“It was no longer piano playing, it was music, released from all earthly weight, music in its purest form, in a harmony that can be imported only by one who was no longer of this world.”
That quote is from conductor Herbert von Karajan speaking of Dinu Lipatti, universally regarded as one of the greatest pianists of the 20th century.
Constantin “Dinu” Lipatti was born in Bucharest, Romania in 1917. His father, who had studied with Pablo de Sarasate and Carl Flesch, played the violin and his mother was an accomplished pianist. His godfather was the esteemed violinist and composer George Enescu, for whom, as fate would have it, Lipatti was to become a future partner in concerts and recordings. Lipatti’s mother is quoted as saying that Dinu (as she affectionately called him) “could play the piano before he had learned to smile.” Reportedly, he played a minuet by Mozart at his own belated baptism. At the age of four he gave concerts for charity and began to compose. He studied with Florica Musicescu at the Bucharest Conservatoire. In June 1930 at a concert in the Bucharest Opera given by the best pupils from the Conservatoire, he performed the Grieg Piano Concerto to an enthusiastic audience. Two years later he won prizes for his own compositions, a Sonatina for piano and a Sonatina for violin and piano. In the same year he was awarded a Grand Prize for a symphonic suite, Les Tziganes. In 1933 he finished second at the Vienna International Piano Competition. The controversial decision led jurist Alfred Cortot to resign in protest. In Paris he studied with Cortot and, who else but Nadia Boulanger. At his first public concert in May 1935, a few days after the death of his friend and teacher Paul Dukas, Lipatti opened the program with the Myra Hess transcription of Bach’s Jesu, Joy of Man’s Desiring, as his very first public performance of any piece as an adult.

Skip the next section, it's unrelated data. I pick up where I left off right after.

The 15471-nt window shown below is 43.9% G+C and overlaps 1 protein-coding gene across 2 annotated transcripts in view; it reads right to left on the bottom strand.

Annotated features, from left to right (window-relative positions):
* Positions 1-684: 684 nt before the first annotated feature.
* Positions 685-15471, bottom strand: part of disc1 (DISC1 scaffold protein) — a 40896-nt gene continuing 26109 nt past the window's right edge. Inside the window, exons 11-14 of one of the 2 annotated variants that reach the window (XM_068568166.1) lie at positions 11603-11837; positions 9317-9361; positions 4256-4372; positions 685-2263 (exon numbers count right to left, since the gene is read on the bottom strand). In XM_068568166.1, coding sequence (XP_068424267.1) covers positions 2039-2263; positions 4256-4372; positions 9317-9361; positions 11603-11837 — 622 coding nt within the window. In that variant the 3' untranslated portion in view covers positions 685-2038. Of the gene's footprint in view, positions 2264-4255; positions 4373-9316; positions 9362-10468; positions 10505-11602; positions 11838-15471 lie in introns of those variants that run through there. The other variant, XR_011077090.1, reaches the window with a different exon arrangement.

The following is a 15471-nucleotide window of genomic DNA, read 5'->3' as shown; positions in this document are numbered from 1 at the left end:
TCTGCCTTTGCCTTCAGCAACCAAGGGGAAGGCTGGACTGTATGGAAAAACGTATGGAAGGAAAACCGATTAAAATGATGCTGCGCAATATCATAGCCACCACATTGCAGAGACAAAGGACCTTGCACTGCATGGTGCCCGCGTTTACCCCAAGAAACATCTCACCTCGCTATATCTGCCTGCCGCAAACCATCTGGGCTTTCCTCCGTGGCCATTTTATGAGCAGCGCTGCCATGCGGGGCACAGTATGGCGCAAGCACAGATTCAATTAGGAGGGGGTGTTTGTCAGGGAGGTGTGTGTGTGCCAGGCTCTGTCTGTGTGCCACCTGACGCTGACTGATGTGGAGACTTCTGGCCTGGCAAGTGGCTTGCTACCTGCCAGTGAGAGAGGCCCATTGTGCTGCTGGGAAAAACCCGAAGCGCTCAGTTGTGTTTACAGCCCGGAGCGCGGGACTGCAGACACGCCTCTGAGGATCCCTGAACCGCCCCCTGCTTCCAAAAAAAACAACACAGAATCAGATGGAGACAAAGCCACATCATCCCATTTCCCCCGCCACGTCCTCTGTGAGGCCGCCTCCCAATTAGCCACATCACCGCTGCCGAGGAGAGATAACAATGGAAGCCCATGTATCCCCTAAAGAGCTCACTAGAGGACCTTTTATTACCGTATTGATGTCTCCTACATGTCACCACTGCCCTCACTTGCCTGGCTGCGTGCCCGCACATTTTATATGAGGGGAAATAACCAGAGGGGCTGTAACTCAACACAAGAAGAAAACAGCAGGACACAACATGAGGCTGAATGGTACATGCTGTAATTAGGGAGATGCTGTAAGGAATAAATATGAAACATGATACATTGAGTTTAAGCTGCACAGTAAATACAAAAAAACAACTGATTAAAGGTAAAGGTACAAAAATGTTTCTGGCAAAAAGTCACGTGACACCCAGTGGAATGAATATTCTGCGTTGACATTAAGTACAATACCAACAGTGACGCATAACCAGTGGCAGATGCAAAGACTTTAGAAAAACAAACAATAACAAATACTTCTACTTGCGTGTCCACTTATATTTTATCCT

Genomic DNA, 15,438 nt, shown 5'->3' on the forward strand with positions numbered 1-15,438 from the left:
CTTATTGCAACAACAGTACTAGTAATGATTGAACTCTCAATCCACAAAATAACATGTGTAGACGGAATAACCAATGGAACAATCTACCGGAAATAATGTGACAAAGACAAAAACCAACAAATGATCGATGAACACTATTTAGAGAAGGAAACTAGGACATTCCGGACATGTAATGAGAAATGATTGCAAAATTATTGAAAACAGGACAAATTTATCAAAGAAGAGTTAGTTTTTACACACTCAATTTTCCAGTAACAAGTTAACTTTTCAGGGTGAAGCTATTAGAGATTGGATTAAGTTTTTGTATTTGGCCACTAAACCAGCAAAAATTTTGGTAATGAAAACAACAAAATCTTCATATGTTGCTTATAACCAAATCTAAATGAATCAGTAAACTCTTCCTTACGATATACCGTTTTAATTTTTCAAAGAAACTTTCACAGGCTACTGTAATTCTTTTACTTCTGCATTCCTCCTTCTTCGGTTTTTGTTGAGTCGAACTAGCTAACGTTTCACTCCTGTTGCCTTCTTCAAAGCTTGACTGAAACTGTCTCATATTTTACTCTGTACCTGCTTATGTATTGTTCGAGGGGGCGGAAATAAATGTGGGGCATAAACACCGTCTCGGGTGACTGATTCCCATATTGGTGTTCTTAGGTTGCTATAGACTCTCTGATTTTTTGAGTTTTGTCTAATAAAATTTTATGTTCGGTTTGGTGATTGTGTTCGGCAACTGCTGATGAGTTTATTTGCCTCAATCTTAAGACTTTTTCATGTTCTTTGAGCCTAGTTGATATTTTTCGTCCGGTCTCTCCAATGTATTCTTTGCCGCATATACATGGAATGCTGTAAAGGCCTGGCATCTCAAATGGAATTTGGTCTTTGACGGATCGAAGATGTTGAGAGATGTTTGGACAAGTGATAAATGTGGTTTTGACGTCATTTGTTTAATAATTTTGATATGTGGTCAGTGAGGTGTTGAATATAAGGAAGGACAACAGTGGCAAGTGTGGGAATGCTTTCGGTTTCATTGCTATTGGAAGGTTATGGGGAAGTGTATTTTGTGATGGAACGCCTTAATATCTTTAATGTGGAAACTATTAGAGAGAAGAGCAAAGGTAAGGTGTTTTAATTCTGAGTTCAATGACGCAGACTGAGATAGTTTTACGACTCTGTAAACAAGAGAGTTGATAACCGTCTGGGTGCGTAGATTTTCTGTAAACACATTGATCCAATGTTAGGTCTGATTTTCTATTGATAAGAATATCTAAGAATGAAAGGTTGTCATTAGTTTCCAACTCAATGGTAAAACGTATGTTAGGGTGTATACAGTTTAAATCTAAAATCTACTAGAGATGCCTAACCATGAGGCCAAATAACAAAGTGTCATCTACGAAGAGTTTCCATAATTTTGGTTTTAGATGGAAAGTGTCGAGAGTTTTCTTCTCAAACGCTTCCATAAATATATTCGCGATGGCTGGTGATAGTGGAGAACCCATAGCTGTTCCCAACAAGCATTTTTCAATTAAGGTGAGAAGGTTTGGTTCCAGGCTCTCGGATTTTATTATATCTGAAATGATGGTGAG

Dinu Lipatti, the 100th Anniversary Edition (Profil PH17011, 12 CDs) contains his entire published EMI recordings, for whom he was an exclusive artist, together with a few rarities from the BBC, Bucharest and elsewhere. Profil has set out the recordings – solos, duets, concertos, etc. – chronologically, starting from the Paris sessions in 1936 through to his final concert in Besançon in 1950. Included are works of Bach, Bartók, Brahms, Chopin, Fauré, Grieg, Lipatti, Liszt, Mozart, Ravel, Scarlatti and Schumann. Colleagues appearing with him include George Enescu, Ernest Ansermet, Eduard van Beinum, Herbert von Karajan, Alceo Galliera, Nadia Boulanger, Hans von Benda and Otto Ackermann. Note the absence of Beethoven, whose works were in his repertoire. As a matter of interest, he was asked to record the Emperor Concerto and he declined because he felt that he was not ready… stating that he required four years of preparation time! The ninth disc contains the Mozart Piano Concerto No.21, with Lipatti playing the cadenzas that he had composed in 1945. It was recorded live in Lucerne on August 23, 1950, conducted by Karajan with the Festival Orchestra. From February 22 of the same fateful year there is a live performance of the Schumann Piano Concerto from Geneva, with Ansermet and the Suisse Romande. His interpretation is very different from the celebrated 1948 recording with Karajan, particularly his introspection in the first movement.